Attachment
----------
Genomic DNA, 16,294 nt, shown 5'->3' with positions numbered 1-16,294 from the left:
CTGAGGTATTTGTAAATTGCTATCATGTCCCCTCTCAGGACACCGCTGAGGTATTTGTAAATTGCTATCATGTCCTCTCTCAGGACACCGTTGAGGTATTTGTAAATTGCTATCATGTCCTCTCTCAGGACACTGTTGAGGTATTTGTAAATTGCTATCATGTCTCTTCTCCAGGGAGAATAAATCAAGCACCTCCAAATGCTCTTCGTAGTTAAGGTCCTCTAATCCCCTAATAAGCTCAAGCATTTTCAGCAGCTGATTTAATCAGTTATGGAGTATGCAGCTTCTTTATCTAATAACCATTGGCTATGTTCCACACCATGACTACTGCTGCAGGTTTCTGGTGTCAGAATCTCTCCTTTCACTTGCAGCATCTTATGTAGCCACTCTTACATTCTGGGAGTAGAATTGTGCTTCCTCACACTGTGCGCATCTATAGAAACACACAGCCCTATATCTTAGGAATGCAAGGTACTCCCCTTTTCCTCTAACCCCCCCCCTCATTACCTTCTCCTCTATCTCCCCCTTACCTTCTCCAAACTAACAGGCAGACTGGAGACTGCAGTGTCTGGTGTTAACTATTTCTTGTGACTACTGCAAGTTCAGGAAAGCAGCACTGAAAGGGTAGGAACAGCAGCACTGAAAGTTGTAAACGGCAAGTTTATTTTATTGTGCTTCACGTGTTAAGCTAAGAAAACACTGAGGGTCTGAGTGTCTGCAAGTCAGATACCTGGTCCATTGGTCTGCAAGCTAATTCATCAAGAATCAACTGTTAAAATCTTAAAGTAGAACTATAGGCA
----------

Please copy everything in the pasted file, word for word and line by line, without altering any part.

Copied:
Genomic DNA, 16,294 nt, shown 5'->3' with positions numbered 1-16,294 from the left:
CTGAGGTATTTGTAAATTGCTATCATGTCCCCTCTCAGGACACCGCTGAGGTATTTGTAAATTGCTATCATGTCCTCTCTCAGGACACCGTTGAGGTATTTGTAAATTGCTATCATGTCCTCTCTCAGGACACTGTTGAGGTATTTGTAAATTGCTATCATGTCTCTTCTCCAGGGAGAATAAATCAAGCACCTCCAAATGCTCTTCGTAGTTAAGGTCCTCTAATCCCCTAATAAGCTCAAGCATTTTCAGCAGCTGATTTAATCAGTTATGGAGTATGCAGCTTCTTTATCTAATAACCATTGGCTATGTTCCACACCATGACTACTGCTGCAGGTTTCTGGTGTCAGAATCTCTCCTTTCACTTGCAGCATCTTATGTAGCCACTCTTACATTCTGGGAGTAGAATTGTGCTTCCTCACACTGTGCGCATCTATAGAAACACACAGCCCTATATCTTAGGAATGCAAGGTACTCCCCTTTTCCTCTAACCCCCCCCCTCATTACCTTCTCCTCTATCTCCCCCTTACCTTCTCCAAACTAACAGGCAGACTGGAGACTGCAGTGTCTGGTGTTAACTATTTCTTGTGACTACTGCAAGTTCAGGAAAGCAGCACTGAAAGGGTAGGAACAGCAGCACTGAAAGTTGTAAACGGCAAGTTTATTTTATTGTGCTTCACGTGTTAAGCTAAGAAAACACTGAGGGTCTGAGTGTCTGCAAGTCAGATACCTGGTCCATTGGTCTGCAAGCTAATTCATCAAGAATCAACTGTTAAAATCTTAAAGTAGAACTATAGGCA